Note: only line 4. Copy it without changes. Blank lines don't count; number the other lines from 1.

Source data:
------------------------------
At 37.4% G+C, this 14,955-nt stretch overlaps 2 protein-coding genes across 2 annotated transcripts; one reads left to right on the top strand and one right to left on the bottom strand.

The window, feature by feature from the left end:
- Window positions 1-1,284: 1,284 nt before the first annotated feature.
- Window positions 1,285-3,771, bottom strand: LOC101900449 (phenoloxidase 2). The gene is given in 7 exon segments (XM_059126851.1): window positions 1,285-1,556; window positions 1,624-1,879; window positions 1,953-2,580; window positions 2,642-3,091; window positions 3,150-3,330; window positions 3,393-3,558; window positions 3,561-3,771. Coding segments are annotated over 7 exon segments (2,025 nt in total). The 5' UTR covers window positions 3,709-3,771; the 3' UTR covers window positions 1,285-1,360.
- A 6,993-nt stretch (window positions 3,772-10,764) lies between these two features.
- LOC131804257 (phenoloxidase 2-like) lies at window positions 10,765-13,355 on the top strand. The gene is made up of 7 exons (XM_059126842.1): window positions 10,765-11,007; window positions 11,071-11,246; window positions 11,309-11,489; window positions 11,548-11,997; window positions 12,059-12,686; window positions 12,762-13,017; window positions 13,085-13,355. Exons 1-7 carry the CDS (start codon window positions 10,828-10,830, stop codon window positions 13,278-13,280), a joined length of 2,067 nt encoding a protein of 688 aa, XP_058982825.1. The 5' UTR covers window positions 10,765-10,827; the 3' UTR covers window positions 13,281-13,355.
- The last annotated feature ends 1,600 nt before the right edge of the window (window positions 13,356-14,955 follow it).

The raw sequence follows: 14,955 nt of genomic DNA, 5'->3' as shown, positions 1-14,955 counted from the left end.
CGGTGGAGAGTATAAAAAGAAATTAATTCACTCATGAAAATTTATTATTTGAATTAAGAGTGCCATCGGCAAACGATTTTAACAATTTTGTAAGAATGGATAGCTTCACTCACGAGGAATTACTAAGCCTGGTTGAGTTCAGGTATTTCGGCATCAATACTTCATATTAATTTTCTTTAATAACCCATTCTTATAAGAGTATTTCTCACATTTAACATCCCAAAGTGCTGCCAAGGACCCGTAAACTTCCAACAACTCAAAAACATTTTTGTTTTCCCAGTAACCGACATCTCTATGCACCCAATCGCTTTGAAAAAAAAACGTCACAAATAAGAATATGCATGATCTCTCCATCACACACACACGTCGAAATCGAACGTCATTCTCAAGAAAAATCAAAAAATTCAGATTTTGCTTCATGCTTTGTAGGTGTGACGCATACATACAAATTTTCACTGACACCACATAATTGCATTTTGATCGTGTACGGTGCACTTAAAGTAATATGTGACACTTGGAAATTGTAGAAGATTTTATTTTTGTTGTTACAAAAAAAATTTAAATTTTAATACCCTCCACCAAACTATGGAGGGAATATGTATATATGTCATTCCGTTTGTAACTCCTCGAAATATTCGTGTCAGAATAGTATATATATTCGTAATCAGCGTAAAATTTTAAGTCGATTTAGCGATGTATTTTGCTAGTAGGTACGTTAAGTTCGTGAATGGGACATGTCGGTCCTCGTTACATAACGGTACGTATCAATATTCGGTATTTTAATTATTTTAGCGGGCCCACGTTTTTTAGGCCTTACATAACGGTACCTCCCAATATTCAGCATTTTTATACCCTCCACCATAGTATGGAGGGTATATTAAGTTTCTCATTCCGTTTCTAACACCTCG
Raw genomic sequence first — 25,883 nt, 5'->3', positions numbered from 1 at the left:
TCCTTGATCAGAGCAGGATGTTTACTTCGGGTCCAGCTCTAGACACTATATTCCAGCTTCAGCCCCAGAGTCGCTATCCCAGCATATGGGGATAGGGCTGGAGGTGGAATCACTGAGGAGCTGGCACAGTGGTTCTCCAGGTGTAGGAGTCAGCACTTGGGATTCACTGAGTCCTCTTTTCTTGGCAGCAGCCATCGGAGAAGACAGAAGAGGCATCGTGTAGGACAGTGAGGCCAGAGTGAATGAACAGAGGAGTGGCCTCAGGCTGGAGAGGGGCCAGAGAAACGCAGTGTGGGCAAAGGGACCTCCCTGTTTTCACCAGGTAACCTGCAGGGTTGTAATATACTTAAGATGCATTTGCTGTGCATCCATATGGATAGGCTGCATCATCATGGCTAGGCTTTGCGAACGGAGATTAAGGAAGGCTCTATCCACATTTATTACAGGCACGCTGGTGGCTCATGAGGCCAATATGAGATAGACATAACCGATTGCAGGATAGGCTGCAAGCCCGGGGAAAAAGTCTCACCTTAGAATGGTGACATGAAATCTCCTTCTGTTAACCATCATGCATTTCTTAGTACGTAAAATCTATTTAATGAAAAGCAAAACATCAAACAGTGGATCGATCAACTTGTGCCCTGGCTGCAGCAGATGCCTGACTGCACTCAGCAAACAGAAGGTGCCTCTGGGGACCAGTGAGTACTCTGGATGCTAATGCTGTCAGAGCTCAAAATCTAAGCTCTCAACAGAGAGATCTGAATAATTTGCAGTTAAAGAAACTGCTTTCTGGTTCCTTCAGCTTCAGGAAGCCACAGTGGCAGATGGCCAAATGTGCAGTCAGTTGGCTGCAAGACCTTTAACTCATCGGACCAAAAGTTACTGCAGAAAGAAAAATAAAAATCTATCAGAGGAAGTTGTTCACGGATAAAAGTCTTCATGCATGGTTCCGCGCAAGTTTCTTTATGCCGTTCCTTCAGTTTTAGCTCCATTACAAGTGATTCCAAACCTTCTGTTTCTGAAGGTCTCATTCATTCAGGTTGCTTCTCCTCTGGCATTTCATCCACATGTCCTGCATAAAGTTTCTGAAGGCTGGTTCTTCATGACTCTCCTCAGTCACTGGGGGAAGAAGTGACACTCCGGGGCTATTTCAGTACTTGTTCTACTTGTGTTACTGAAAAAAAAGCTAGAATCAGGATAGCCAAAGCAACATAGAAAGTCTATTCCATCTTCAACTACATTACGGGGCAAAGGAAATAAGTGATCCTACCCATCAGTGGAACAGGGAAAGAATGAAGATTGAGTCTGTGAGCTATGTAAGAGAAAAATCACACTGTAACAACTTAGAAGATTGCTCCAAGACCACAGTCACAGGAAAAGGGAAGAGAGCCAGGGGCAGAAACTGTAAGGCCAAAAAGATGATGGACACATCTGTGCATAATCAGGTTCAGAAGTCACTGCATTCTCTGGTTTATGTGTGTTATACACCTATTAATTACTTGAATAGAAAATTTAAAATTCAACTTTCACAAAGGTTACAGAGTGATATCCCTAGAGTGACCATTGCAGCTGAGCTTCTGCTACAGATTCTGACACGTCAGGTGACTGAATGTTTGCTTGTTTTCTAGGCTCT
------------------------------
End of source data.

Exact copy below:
- Window positions 1,285-3,771, bottom strand: LOC101900449 (phenoloxidase 2). The gene is given in 7 exon segments (XM_059126851.1): window positions 1,285-1,556; window positions 1,624-1,879; window positions 1,953-2,580; window positions 2,642-3,091; window positions 3,150-3,330; window positions 3,393-3,558; window positions 3,561-3,771. Coding segments are annotated over 7 exon segments (2,025 nt in total). The 5' UTR covers window positions 3,709-3,771; the 3' UTR covers window positions 1,285-1,360.